Wealth management: Creating a new recipe for greater success

The wealth management industry is at an inflection point. Market dynamics are being shaped by multiple forces, in addition to macroeconomic conditions. Other trends, such as the democratization of advice and demographic shifts, including generational wealth transfer, are also upending established business models and existing ways of serving customers. Customers are increasingly expecting holistic advice, prompting a shift from a product focus to client-centricity. These changes, however, are coming at a time when the industry is in relatively good health.

Wealth managers need to be bold in reshaping their business models and building a franchise that’s defensible, scalable, and cost-efficient. For instance, delivering holistic advice, especially to mass affluent clients across the bank, is an efficient and effective way for wealth managers to win greater wallet and mind share. Further, product optimization strategies are becoming increasingly important to win the war for assets.

Commercial banking: Designing a new service model bolstered with insights and digital tools

Inflation, higher rates, persistent supply chain shocks, and a potential recession portend a more stressful environment for corporates. While commercial bank net interest income should improve as central banks raise rates, banks may also be forced to raise rates on deposit products to retain clients seeking higher interest–earning opportunities.    

Despite a loyal client base, commercial banks will likely face fierce competition to win a greater share of corporate clients’ wallets. They are demanding bespoke digital, data-rich solutions, and tailored advice. These will likely require banks to excel at a new client service model.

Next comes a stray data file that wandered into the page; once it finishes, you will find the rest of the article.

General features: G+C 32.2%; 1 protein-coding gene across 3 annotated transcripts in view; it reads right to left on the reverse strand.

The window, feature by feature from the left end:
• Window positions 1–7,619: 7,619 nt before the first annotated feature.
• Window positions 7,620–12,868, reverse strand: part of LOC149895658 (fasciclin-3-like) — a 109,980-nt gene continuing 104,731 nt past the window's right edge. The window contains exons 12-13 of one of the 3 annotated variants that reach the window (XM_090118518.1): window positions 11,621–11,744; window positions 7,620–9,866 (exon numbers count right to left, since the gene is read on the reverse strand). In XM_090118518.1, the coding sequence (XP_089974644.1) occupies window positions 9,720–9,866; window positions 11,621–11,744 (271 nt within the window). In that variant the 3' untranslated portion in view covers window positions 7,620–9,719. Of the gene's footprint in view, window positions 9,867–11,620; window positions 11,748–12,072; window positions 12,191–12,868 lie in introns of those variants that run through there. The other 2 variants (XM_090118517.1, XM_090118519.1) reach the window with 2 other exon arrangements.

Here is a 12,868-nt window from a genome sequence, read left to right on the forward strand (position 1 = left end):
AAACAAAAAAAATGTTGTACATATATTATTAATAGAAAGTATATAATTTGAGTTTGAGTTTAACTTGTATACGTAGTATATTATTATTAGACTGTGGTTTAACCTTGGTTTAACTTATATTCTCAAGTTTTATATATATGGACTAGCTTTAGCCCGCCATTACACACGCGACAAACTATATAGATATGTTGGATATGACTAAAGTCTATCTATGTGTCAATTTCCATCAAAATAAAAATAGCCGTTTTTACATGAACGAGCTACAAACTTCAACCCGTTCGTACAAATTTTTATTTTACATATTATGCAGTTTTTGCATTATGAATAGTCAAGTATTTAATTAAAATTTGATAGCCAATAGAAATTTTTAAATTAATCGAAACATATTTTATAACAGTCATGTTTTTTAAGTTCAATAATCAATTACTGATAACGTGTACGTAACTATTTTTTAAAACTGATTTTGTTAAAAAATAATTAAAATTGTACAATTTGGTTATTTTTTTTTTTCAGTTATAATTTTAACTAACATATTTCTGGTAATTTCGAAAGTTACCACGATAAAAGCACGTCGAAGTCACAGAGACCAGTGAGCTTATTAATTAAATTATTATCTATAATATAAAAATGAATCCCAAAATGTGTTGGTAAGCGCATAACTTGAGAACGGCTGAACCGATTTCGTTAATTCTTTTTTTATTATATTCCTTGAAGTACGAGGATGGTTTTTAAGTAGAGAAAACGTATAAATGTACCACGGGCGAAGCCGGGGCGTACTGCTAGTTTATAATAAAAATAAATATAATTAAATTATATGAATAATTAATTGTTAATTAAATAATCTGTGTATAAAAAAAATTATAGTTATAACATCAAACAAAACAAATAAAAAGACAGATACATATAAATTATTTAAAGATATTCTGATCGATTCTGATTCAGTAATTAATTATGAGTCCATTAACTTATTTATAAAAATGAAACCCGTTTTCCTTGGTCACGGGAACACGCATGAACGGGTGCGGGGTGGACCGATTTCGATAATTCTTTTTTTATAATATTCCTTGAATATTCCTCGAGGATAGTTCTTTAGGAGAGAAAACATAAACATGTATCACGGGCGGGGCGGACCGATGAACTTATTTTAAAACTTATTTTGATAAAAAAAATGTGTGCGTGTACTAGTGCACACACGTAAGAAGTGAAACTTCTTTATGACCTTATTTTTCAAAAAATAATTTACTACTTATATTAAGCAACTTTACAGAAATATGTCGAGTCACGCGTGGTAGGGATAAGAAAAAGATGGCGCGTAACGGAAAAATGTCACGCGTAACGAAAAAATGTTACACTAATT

Meanwhile, the fight against climate change presents a massive opportunity for banks to mobilize finance to aid corporate clients’ transition to net-zero carbon emissions.

Transaction banking: Shaping the future of global money flows

Transaction banking businesses are standing firm despite recent market uncertainties. For many banks, these divisions have been a steady source of revenues and profits. In the near term, however, macroeconomic uncertainties and geopolitical risks are expected to test their resilience. But there are some bright spots, including migration to the new ISO 20022 standards that should help banks with richer data to achieve their digital aspirations.

In the long term, banks would have to contend with new fragmentation risks to their revenue pools and operating model. Meanwhile, the relatively slow pace of digitization can diminish future potential.

Transaction banks should focus on building a modern, efficient, scalable technology platform to provide a holistic, real-time view of client transactions, and enable insights and innovation to serve clients better.

Investment banking: Weathering the storms with patience and ingenuity

Investment banking businesses will likely face a unique set of challenges in 2023. In the near term, banking institutions will likely be preoccupied with how best to react to macroeconomic conditions, including divergent interest rate trajectories across the globe. Volatility across asset markets may bode well for the Fixed Income Clearing Corporation (FICC) and equities divisions. Yet, the same market unpredictability could create headwinds for prospective deal-making and underwriting and also stress capital and liquidity buffers. These dynamics are in sharp contrast to the last two years, when investment banking divisions posted record profits.

Investment banks should preserve their role as capital market intermediaries in the wake of deglobalization, the rush toward a green economy, and the rise of private capital. As client demands evolve, they should also bolster customer experience by enabling front-to-back modernization. Accelerating digitization will remain key to unlocking future sources of value. Banks should also be agile and decisive in responding to the new talent dynamics and rising cost pressures. These challenges will likely test most investment banks’ patience and ingenuity.